Grow at Home: the best way to grow Rosemary
Rosemary is a must-have herb native to Southern Europe. The bush form grows up to 1.2m tall - large enough to double as an evergreen shrub in the border. The low growing prostrate varieties are perfect for tumbling over a dry sunny wall or the edge of a terrace. They make an excellent ground cover plant. As well as being a useful culinary herb, Rosemary is also a beautiful, drought resistant plant. It is great in landscaping in place of box or lavender. The attractive blue flowers that are a great source of nectar for bees.
Where to plant Rosemary and soil requirements
Rosemary thrives in a well-drained soil in a sunny position. It is slightly tender and will suffer if it is planted in a wet soil during the colder winter months. It is, however, an excellent plant for coastal areas. Rosemary is one of very few plants that thrives on neglect. It will die if you fertilise or water it too much! It also prefers a sparse soil without too much nutrient so is ideal for a stony dry corner where not much else will survive. Rosemary does well in containers with plenty of grit for good drainage and will benefit from protection In cold winters - Easy Fleece Jackets are ideal.
How to propagate Rosemary
Rosemary is best bought as an established plant or raised from cuttings. Cuttings couldn't be easier - on a cool morning snip off shoots of new growth without flowers 10-15cm long. Remove most of the lower leaves so you have a clean length of stem. Use a sharp knife to cut off the base of the stem just below a leaf node – the point from which the leaves grow.
You can dip the ends in hormone rooting powder to speed up the rooting process. Fill Rootrainers with a gritty compost mix and insert one rosemary cutting into each cell. Water in cuttings from above to settle compost around their stems. Then place in a cold frame or a sheltered area, using the Rootrainer lid to retain moisture.
Once they have a good root system - which you will be able to see by gently opening your Rootrainers to inspect - pot up individually into a loam-based compost. Plant cuttings out in their final position in Spring or Summer to get established before the temperature drops. One plant is usually ample for culinary use but if you do want to grow more then allow 75cm between plants. Growing from seed is not recommended as the germination is slow and often erratic. If you wish to try it though, sow the seeds in good quality seed sowing compost about 1 cm deep. Keep them warm on a sunny windowsill or propagator.. Once you have some seedlings make sure you don’t overwater them. Rosemary is drought tolerant and even at the seedling stage it is easy to overwater them.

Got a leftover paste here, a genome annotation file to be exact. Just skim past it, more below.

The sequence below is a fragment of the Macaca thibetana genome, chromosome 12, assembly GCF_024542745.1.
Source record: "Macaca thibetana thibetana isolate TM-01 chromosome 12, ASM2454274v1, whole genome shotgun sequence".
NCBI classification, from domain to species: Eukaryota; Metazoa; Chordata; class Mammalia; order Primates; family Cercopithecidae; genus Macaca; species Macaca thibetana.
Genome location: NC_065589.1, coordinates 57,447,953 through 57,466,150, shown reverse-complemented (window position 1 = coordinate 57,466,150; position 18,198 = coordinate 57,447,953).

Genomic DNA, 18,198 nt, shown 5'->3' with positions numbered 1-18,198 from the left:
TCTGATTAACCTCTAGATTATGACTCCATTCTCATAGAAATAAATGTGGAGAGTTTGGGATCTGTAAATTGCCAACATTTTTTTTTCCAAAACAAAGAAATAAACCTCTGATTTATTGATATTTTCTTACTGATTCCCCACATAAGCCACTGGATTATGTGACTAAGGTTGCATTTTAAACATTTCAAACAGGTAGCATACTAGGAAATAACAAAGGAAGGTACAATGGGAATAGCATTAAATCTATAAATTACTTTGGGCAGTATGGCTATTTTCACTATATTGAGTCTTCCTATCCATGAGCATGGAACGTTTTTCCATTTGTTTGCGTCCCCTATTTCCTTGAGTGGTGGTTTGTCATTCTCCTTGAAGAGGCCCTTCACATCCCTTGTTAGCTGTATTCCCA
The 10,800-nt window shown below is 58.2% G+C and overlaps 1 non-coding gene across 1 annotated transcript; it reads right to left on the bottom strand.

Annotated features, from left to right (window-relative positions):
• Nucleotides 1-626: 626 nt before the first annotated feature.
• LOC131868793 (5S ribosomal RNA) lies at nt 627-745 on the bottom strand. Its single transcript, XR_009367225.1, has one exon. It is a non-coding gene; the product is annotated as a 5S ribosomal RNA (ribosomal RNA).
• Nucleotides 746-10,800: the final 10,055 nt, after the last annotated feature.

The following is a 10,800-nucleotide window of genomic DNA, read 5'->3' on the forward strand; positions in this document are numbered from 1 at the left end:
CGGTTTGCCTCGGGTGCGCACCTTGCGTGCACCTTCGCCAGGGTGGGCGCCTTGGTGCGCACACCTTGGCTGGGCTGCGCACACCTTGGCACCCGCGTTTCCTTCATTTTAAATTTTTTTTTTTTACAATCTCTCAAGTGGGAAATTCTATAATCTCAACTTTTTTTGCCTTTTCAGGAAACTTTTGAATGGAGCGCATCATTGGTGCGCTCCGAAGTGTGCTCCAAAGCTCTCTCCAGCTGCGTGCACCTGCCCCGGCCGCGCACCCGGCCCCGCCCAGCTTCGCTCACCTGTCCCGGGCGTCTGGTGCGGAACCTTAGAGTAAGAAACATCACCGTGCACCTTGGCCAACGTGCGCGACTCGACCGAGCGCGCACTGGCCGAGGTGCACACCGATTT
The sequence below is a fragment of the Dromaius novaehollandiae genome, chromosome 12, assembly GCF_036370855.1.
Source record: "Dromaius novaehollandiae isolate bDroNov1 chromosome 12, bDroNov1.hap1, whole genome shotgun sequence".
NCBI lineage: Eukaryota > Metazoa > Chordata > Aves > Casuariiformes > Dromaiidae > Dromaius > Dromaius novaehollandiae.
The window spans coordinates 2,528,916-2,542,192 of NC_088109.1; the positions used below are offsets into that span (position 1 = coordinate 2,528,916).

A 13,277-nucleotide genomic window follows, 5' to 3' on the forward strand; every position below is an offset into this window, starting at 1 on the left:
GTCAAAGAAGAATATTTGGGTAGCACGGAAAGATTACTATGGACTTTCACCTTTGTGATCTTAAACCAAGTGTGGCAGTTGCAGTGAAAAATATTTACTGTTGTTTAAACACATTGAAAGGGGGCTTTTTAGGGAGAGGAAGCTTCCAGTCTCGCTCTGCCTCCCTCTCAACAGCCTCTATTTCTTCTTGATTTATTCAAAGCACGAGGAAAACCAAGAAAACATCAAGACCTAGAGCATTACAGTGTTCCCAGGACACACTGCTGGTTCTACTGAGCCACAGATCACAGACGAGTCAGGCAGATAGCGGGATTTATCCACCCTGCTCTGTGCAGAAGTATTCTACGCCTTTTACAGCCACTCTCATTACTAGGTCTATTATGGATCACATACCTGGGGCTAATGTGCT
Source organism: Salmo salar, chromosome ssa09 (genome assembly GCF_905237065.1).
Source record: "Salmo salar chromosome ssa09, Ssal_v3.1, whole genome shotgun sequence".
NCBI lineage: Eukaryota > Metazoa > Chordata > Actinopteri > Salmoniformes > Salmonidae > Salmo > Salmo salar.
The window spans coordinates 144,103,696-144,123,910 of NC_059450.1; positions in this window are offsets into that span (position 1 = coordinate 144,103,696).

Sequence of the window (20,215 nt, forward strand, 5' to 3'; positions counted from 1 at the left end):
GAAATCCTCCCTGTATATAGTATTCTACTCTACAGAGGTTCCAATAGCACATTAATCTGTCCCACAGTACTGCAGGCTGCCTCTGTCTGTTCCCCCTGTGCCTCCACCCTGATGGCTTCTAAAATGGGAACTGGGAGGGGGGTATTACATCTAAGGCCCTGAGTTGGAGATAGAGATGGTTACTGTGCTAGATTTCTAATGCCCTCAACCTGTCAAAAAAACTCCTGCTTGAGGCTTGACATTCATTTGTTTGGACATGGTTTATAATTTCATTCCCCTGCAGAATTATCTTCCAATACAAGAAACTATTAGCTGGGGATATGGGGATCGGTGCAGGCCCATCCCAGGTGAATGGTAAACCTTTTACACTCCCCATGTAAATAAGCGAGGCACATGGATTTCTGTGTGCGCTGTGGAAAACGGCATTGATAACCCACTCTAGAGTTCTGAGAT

How to harvest and store Rosemary
Harvest the young, tender stems and leaves, taking off no more than one third of the plant at once. For drying, harvest just before flowering and store the dried leaves in an airtight jar for use in the kitchen.
Culinary uses for Rosemary
Use rosemary leaves for making tea, in sauces or for flavouring many dishes. It is great over oven roasted potatoes and perfect with meats - especially lamb. Use it fresh or dried. It has a powerful yet aromatic flavour and is excellent in herb breads or infused in oil.
How to Plant Sweet Peas in Winter
Sweet peas are gorgeous fragrant climbing plants that are great as cut flowers and a treat for the pollinators on your plot. They grow well in the...Read More
A Guide to Winter Pruning for Fruit Bushes & Trees
Winter pruning serves several crucial purposes. It helps maintain the shape and size of your plants, encourages robust sp...Read More
How to Grow Blueberries in Pots in the UK
Imagine having fresh blueberries in your garden. This handy guide to growing blueberries in containers will help you start your blueberry growing...Read More